Salzburger Land

Resident: Maria und Joesf Steffner

Photographer Bernhard Müller in conversation with Maria and Josef Steffner, owners of the gourmet restaurant Mesnerhaus in Mauterndorf
Josef Steffner born 1979 in Mauterndorf, Maria Steffner born 1979 in Maria Pfarr.

“We Lungauers are doers”

 

How has your life been until today and how did you come to Mauterndorf?

Josef: I was born in Mauterndorf and my wife is from Maria Pfarr. My parents had an inn in Mauterndorf and my grandmother also ran an inn, my uncle does that now.

Maria: We have a farm at home in Maria Pfarr, which my sister took over. I really wanted to learn how to cook, so I learned how to cook in the Mesnerhaus in 1995 and then worked there until 2000. Then I went to Austria for a while and worked abroad in Switzerland. I was all alone in Switzerland, Josef was also in St. Christoph in Switzerland, and we met more often and fell in love and have been together for 22 years. When the previous tenant offered us the sacristan’s house 15 years ago, we opened it on 4 July 2007. On 5 July I wanted to lock up again, it was not so pleasant on the first day.

Josef: The first two years were very hard!

Maria: It was extremely hard!

Josef: Our people there are very hard on you and at 27 you are not yet so stable, we were always employed, you don’t know the economic background yet. I was always in the kitchen, my wife was in service and then retrained as a wine sommelier. When you open up, you get to know the other sides of the business. We had many loyal regulars from our predecessor and we are now the first owners to run the Mesnerhaus. We were very sensitive at the beginning and then realised how brutal people can be. But we persevered and after two years the tide turned. After three years we had the opportunity to buy the house and then things really took off. When you own something, you naturally have a different energy.

Maria: It’s always been a gourmet restaurant, now it’s not such a problem anymore, now everyone is young who starts their own business, even if you look at all the start-ups today, and 20 years ago it wasn’t like that.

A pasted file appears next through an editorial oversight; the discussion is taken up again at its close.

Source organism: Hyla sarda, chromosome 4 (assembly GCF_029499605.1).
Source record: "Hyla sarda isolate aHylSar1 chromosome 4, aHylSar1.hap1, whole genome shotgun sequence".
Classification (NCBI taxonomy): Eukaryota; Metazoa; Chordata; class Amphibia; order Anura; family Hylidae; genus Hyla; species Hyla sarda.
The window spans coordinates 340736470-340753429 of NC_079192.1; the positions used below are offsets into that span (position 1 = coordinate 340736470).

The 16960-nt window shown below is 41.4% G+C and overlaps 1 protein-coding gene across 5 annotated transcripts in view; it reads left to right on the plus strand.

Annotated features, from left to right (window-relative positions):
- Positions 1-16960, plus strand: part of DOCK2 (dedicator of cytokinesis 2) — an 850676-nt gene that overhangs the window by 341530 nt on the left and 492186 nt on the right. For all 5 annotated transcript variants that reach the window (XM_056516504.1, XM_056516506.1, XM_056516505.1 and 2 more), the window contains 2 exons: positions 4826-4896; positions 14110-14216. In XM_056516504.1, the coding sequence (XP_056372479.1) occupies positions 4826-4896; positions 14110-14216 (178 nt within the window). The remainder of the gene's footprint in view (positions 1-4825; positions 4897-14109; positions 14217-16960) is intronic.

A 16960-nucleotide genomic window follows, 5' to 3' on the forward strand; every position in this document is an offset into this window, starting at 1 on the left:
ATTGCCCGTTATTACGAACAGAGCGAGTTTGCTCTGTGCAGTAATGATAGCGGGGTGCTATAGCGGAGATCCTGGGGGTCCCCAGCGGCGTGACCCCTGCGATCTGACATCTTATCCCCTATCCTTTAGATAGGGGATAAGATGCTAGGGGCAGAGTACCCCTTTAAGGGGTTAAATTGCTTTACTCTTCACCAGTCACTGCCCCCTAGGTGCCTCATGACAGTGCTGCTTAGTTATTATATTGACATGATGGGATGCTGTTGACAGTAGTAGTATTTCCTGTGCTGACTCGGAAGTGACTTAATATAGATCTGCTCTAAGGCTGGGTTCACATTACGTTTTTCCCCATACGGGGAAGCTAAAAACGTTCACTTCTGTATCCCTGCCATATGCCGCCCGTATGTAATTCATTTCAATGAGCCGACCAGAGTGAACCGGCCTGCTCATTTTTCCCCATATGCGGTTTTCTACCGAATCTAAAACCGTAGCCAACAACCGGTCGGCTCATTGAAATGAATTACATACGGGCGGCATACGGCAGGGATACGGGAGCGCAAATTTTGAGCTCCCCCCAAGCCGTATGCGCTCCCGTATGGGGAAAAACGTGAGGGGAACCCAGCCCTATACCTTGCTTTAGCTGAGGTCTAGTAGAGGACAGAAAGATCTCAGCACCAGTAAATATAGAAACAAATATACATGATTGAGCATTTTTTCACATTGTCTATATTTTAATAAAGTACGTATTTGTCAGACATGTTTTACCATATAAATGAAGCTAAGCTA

Josef: We just changed the concept here and many guests didn’t agree with it, maybe we were too brash. If I were to do it again today, I would do it more gently and slowly. Guests criticised us a lot and after we got the third bonnet, they said “we always knew that”. That’s funny, isn’t it? Of course, the Mesnerhaus also lives from regular guests and at the beginning that was difficult because we don’t live in a prime location, the Lungau and Mauterndorf are very beautiful, but you are a bit out of the way. But at the moment it’s also trendy. We don’t have such a large catchment area and you have to be in a good economic position to survive here.

© Bernhard Müller

What motivated you to return to Mauterndorf after living abroad?

Josef: Well, in the past there were always the in-between seasons and then you come back home and meet up with your friends and acquaintances. In the Lungau it was always either too warm or too cold, but when you were abroad, for example in Spain, where you can’t sleep at night because it’s so warm, where you can’t just drink the water, where there’s crime, we don’t have any of that. If we had stayed in Switzerland, you’d be a foreigner for three days, you’re just not integrated, if you can put it that way.

Maria: And that’s just at home. And we were also lucky, because we negotiated for 8 years until we got the house next door, and where we are now, it’s all new. We now have 7 rooms there and that is our breakthrough. At the weekends we are very busy because of the rooms.